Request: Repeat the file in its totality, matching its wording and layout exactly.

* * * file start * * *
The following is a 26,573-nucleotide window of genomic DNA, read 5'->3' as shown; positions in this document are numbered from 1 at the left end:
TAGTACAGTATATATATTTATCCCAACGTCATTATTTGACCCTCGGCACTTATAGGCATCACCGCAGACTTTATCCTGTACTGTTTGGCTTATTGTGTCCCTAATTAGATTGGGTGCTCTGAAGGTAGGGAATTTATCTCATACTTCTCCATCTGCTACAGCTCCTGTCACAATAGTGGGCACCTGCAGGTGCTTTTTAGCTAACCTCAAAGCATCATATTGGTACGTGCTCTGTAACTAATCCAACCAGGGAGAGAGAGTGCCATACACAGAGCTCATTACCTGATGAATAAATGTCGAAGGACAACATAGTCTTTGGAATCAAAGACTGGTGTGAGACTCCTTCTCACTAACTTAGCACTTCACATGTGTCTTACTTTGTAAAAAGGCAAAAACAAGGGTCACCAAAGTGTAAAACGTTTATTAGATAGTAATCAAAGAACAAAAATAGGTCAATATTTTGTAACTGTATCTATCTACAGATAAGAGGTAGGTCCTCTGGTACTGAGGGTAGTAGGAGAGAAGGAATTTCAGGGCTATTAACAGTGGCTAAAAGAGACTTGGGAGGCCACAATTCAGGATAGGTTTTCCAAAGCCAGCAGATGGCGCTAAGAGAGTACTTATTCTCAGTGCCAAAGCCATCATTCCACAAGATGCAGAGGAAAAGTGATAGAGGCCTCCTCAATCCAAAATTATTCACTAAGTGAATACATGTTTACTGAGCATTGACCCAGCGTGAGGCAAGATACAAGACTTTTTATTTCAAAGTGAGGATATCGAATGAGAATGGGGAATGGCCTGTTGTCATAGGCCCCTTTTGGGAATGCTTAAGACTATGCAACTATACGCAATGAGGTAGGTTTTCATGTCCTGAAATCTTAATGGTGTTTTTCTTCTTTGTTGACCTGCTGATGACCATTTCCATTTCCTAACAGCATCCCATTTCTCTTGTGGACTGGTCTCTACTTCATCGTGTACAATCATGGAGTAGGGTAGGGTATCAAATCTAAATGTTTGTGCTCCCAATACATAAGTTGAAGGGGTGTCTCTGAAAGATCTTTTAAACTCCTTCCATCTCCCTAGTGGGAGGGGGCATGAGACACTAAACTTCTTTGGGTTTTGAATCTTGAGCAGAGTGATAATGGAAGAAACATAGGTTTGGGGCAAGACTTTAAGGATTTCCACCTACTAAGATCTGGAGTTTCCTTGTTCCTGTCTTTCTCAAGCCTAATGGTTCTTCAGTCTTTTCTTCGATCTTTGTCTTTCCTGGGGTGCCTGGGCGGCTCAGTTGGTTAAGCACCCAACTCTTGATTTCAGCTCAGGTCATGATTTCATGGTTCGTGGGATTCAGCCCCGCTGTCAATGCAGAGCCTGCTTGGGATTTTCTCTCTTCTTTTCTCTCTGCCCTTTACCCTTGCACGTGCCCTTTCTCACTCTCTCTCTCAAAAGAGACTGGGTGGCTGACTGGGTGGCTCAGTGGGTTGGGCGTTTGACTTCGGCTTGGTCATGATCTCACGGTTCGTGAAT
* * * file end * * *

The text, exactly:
The following is a 26,573-nucleotide window of genomic DNA, read 5'->3' as shown; positions in this document are numbered from 1 at the left end:
TAGTACAGTATATATATTTATCCCAACGTCATTATTTGACCCTCGGCACTTATAGGCATCACCGCAGACTTTATCCTGTACTGTTTGGCTTATTGTGTCCCTAATTAGATTGGGTGCTCTGAAGGTAGGGAATTTATCTCATACTTCTCCATCTGCTACAGCTCCTGTCACAATAGTGGGCACCTGCAGGTGCTTTTTAGCTAACCTCAAAGCATCATATTGGTACGTGCTCTGTAACTAATCCAACCAGGGAGAGAGAGTGCCATACACAGAGCTCATTACCTGATGAATAAATGTCGAAGGACAACATAGTCTTTGGAATCAAAGACTGGTGTGAGACTCCTTCTCACTAACTTAGCACTTCACATGTGTCTTACTTTGTAAAAAGGCAAAAACAAGGGTCACCAAAGTGTAAAACGTTTATTAGATAGTAATCAAAGAACAAAAATAGGTCAATATTTTGTAACTGTATCTATCTACAGATAAGAGGTAGGTCCTCTGGTACTGAGGGTAGTAGGAGAGAAGGAATTTCAGGGCTATTAACAGTGGCTAAAAGAGACTTGGGAGGCCACAATTCAGGATAGGTTTTCCAAAGCCAGCAGATGGCGCTAAGAGAGTACTTATTCTCAGTGCCAAAGCCATCATTCCACAAGATGCAGAGGAAAAGTGATAGAGGCCTCCTCAATCCAAAATTATTCACTAAGTGAATACATGTTTACTGAGCATTGACCCAGCGTGAGGCAAGATACAAGACTTTTTATTTCAAAGTGAGGATATCGAATGAGAATGGGGAATGGCCTGTTGTCATAGGCCCCTTTTGGGAATGCTTAAGACTATGCAACTATACGCAATGAGGTAGGTTTTCATGTCCTGAAATCTTAATGGTGTTTTTCTTCTTTGTTGACCTGCTGATGACCATTTCCATTTCCTAACAGCATCCCATTTCTCTTGTGGACTGGTCTCTACTTCATCGTGTACAATCATGGAGTAGGGTAGGGTATCAAATCTAAATGTTTGTGCTCCCAATACATAAGTTGAAGGGGTGTCTCTGAAAGATCTTTTAAACTCCTTCCATCTCCCTAGTGGGAGGGGGCATGAGACACTAAACTTCTTTGGGTTTTGAATCTTGAGCAGAGTGATAATGGAAGAAACATAGGTTTGGGGCAAGACTTTAAGGATTTCCACCTACTAAGATCTGGAGTTTCCTTGTTCCTGTCTTTCTCAAGCCTAATGGTTCTTCAGTCTTTTCTTCGATCTTTGTCTTTCCTGGGGTGCCTGGGCGGCTCAGTTGGTTAAGCACCCAACTCTTGATTTCAGCTCAGGTCATGATTTCATGGTTCGTGGGATTCAGCCCCGCTGTCAATGCAGAGCCTGCTTGGGATTTTCTCTCTTCTTTTCTCTCTGCCCTTTACCCTTGCACGTGCCCTTTCTCACTCTCTCTCTCAAAAGAGACTGGGTGGCTGACTGGGTGGCTCAGTGGGTTGGGCGTTTGACTTCGGCTTGGTCATGATCTCACGGTTCGTGAAT